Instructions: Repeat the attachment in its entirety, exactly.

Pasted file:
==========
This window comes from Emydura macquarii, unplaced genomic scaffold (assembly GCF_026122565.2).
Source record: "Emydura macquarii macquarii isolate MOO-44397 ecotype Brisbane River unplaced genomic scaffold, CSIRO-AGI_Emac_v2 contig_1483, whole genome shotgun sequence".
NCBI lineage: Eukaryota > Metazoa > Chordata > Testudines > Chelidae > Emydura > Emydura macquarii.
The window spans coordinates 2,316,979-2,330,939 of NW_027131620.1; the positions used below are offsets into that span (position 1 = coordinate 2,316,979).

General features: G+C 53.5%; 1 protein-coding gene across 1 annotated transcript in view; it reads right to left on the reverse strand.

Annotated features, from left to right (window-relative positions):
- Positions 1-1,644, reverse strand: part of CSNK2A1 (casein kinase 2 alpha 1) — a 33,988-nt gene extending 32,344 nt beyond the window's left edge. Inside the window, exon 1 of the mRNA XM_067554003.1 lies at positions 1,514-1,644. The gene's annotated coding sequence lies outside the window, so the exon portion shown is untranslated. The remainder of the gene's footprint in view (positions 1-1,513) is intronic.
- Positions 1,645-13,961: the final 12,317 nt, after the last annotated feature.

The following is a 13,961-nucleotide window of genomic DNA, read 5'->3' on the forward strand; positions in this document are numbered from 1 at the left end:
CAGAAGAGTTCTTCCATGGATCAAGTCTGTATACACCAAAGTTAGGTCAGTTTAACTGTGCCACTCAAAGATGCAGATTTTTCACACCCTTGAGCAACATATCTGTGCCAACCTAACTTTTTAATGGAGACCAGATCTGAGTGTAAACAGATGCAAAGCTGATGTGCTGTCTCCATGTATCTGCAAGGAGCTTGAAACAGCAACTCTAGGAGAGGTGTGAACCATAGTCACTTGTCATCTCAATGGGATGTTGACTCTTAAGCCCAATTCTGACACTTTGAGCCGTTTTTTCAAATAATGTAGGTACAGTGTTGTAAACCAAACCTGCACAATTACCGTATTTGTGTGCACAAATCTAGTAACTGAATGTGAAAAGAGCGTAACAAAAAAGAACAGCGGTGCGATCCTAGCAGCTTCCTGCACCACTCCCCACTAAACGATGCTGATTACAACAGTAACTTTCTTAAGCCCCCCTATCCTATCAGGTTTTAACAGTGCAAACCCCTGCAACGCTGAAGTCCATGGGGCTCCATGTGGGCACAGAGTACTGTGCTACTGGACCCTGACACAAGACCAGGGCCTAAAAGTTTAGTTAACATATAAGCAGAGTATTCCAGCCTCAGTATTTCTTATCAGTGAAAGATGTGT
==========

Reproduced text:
This window comes from Emydura macquarii, unplaced genomic scaffold (assembly GCF_026122565.2).
Source record: "Emydura macquarii macquarii isolate MOO-44397 ecotype Brisbane River unplaced genomic scaffold, CSIRO-AGI_Emac_v2 contig_1483, whole genome shotgun sequence".
NCBI lineage: Eukaryota > Metazoa > Chordata > Testudines > Chelidae > Emydura > Emydura macquarii.
The window spans coordinates 2,316,979-2,330,939 of NW_027131620.1; the positions used below are offsets into that span (position 1 = coordinate 2,316,979).

General features: G+C 53.5%; 1 protein-coding gene across 1 annotated transcript in view; it reads right to left on the reverse strand.

Annotated features, from left to right (window-relative positions):
- Positions 1-1,644, reverse strand: part of CSNK2A1 (casein kinase 2 alpha 1) — a 33,988-nt gene extending 32,344 nt beyond the window's left edge. Inside the window, exon 1 of the mRNA XM_067554003.1 lies at positions 1,514-1,644. The gene's annotated coding sequence lies outside the window, so the exon portion shown is untranslated. The remainder of the gene's footprint in view (positions 1-1,513) is intronic.
- Positions 1,645-13,961: the final 12,317 nt, after the last annotated feature.

The following is a 13,961-nucleotide window of genomic DNA, read 5'->3' on the forward strand; positions in this document are numbered from 1 at the left end:
CAGAAGAGTTCTTCCATGGATCAAGTCTGTATACACCAAAGTTAGGTCAGTTTAACTGTGCCACTCAAAGATGCAGATTTTTCACACCCTTGAGCAACATATCTGTGCCAACCTAACTTTTTAATGGAGACCAGATCTGAGTGTAAACAGATGCAAAGCTGATGTGCTGTCTCCATGTATCTGCAAGGAGCTTGAAACAGCAACTCTAGGAGAGGTGTGAACCATAGTCACTTGTCATCTCAATGGGATGTTGACTCTTAAGCCCAATTCTGACACTTTGAGCCGTTTTTTCAAATAATGTAGGTACAGTGTTGTAAACCAAACCTGCACAATTACCGTATTTGTGTGCACAAATCTAGTAACTGAATGTGAAAAGAGCGTAACAAAAAAGAACAGCGGTGCGATCCTAGCAGCTTCCTGCACCACTCCCCACTAAACGATGCTGATTACAACAGTAACTTTCTTAAGCCCCCCTATCCTATCAGGTTTTAACAGTGCAAACCCCTGCAACGCTGAAGTCCATGGGGCTCCATGTGGGCACAGAGTACTGTGCTACTGGACCCTGACACAAGACCAGGGCCTAAAAGTTTAGTTAACATATAAGCAGAGTATTCCAGCCTCAGTATTTCTTATCAGTGAAAGATGTGT